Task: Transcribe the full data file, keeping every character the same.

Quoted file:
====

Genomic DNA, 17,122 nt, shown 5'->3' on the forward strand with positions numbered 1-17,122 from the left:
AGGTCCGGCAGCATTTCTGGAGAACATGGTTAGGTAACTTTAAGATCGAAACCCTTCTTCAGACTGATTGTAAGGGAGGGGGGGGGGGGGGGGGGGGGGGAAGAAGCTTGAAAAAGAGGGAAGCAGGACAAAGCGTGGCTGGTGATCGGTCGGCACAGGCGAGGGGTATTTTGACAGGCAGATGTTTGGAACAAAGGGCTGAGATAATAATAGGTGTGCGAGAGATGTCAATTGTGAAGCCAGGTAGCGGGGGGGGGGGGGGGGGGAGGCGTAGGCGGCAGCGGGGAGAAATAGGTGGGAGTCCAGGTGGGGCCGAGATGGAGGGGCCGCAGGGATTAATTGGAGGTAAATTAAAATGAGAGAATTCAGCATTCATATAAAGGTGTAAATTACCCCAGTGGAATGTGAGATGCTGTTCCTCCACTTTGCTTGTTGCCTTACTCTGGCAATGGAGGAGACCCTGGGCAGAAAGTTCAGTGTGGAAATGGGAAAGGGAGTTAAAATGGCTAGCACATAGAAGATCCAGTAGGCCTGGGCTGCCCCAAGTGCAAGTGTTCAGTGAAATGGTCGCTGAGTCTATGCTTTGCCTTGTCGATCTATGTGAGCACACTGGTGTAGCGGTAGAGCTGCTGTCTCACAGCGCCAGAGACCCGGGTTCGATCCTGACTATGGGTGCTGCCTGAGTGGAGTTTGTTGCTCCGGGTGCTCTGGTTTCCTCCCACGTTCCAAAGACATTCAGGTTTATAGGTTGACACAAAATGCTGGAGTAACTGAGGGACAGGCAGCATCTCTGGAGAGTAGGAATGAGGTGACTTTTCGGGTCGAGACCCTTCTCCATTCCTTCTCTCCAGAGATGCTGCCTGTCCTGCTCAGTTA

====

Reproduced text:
Genomic DNA, 17,122 nt, shown 5'->3' on the forward strand with positions numbered 1-17,122 from the left:
AGGTCCGGCAGCATTTCTGGAGAACATGGTTAGGTAACTTTAAGATCGAAACCCTTCTTCAGACTGATTGTAAGGGAGGGGGGGGGGGGGGGGGGGGGGGAAGAAGCTTGAAAAAGAGGGAAGCAGGACAAAGCGTGGCTGGTGATCGGTCGGCACAGGCGAGGGGTATTTTGACAGGCAGATGTTTGGAACAAAGGGCTGAGATAATAATAGGTGTGCGAGAGATGTCAATTGTGAAGCCAGGTAGCGGGGGGGGGGGGGGGGGGAGGCGTAGGCGGCAGCGGGGAGAAATAGGTGGGAGTCCAGGTGGGGCCGAGATGGAGGGGCCGCAGGGATTAATTGGAGGTAAATTAAAATGAGAGAATTCAGCATTCATATAAAGGTGTAAATTACCCCAGTGGAATGTGAGATGCTGTTCCTCCACTTTGCTTGTTGCCTTACTCTGGCAATGGAGGAGACCCTGGGCAGAAAGTTCAGTGTGGAAATGGGAAAGGGAGTTAAAATGGCTAGCACATAGAAGATCCAGTAGGCCTGGGCTGCCCCAAGTGCAAGTGTTCAGTGAAATGGTCGCTGAGTCTATGCTTTGCCTTGTCGATCTATGTGAGCACACTGGTGTAGCGGTAGAGCTGCTGTCTCACAGCGCCAGAGACCCGGGTTCGATCCTGACTATGGGTGCTGCCTGAGTGGAGTTTGTTGCTCCGGGTGCTCTGGTTTCCTCCCACGTTCCAAAGACATTCAGGTTTATAGGTTGACACAAAATGCTGGAGTAACTGAGGGACAGGCAGCATCTCTGGAGAGTAGGAATGAGGTGACTTTTCGGGTCGAGACCCTTCTCCATTCCTTCTCTCCAGAGATGCTGCCTGTCCTGCTCAGTTA